Where it all kinda began…

Okay, so this wasn’t the first video we ever did, but it was a huge turning point in the direction that we took our videos.

The Day In Hot Springs was created primarily as part of an assignment for Ms. Starr’s English 2 class. Jesse and Taylor were given the assignment, which was to make a video showing what they do in an average day in Hot Springs, since Ms. Starr had gotten tired of every student complaining about how there was nothing to do in Hot Springs.

Then, while sitting together on a lunch break, Jesse and Taylor suggested to Justin that he could help. After all, he’d been doing a couple videos before this project rolled around. He agreed.

Now Taylor and Jesse had a few great ideas for scenes, but nothing really to tie them all together. Just the idea to do a video showing not only what we never did, what what could never actually happen.

So Justin gathered all their ideas, added his own, and came up with a approx. 14 page rough script. They invited their friend (and Taylor’s then-bf) Jim to join them, and they all set out to make the video.

Day one of filming, which was on Thursday, May 18, 2006, produced only one useable scene, and the best two events of the day (both of which involved Jim falling and getting hurt) weren’t even caught on film.

The next two days were spent filming all the other stuff. They called upon friends Josh “Tater” Tatum to play a comical version of himself that was in reference to “Taterfied,” Scott Akers to play the peanut butter ninja (was was originally going to have a showdown with Jesse actually slinging peanut butter and jelly at each other), Matt Luebeck as the “old man on the rock/Mt. Dew Monster,” and Jake Pannill as Indiana Jake, a reference to another video involving the same character.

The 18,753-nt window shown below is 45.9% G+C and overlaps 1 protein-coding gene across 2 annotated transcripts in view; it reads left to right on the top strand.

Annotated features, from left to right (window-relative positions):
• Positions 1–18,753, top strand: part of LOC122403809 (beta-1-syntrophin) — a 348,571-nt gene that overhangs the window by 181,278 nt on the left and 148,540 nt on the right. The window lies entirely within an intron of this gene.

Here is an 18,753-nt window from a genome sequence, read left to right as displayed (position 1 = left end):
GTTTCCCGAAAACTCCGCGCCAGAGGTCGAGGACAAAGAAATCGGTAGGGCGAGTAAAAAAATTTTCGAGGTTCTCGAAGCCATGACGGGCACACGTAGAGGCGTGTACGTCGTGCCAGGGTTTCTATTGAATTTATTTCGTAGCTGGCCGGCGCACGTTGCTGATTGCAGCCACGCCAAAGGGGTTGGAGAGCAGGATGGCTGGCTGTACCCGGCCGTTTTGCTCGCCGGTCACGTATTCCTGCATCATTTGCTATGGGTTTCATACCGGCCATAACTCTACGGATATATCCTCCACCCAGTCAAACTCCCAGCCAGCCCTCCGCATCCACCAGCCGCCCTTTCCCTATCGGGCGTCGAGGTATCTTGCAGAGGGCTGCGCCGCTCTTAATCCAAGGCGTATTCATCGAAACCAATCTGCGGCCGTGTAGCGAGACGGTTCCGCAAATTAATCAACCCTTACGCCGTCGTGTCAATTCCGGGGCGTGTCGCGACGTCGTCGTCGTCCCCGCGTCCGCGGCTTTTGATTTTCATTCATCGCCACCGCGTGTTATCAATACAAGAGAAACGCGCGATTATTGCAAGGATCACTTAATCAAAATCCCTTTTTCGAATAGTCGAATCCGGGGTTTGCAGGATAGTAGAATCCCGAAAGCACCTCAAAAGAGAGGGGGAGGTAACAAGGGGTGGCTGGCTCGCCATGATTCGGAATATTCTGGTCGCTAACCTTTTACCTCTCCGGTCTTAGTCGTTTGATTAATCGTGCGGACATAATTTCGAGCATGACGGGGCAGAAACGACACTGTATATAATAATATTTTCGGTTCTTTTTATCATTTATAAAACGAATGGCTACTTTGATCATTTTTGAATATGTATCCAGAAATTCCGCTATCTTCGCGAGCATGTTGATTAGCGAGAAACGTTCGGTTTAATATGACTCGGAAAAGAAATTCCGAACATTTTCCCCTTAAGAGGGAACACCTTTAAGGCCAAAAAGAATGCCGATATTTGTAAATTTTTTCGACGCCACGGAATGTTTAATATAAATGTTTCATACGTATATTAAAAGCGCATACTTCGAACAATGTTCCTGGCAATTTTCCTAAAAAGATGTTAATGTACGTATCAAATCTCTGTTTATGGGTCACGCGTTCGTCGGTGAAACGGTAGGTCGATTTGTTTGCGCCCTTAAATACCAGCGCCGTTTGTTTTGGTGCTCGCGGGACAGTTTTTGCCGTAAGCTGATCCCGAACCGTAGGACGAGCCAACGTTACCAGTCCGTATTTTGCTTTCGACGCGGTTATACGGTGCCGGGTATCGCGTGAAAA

Basically, a Day In Hot Springs was supposed to be Skeeter Bite’s greatest hits, though the hits had yet to even be completed.

Justin worked through a grounding to rush the video to completion. By the end of filming, Taylor was very aggravated, and everyone else was getting tired and just wanted to get finished. After filming was done, the video was quickly edited together on Sunday evening, and Justin went home before even reviewing the footage.

Fortunately, Matt and Jesse watched it through and caught a lot of mistakes Justin made, including a couple scenes where he forgot to cut around certain footage and left the outtake footage on there! The sloppy edit is still in the archives here.

The video was shown in class and got a near-perfect score; it was docked only a point because it was way too long. Later edits to the video, as Justin tweaked and perfected, made the video more manageable than the original, which had no music and poor editing, and made it seem to drag on forever, even though later edits ran much longer.

In 2007, Justin did a finalized edit, which is the version used in showings today. It contains all the correct dialogue, edits, and music that had been missing or had been changed since the original edit in early 2006. A “YouTube only” edit of part 4 of 5 of A Day In Hot Springs is on its way, eliminating the background song that gets filtered when the video is posted online.

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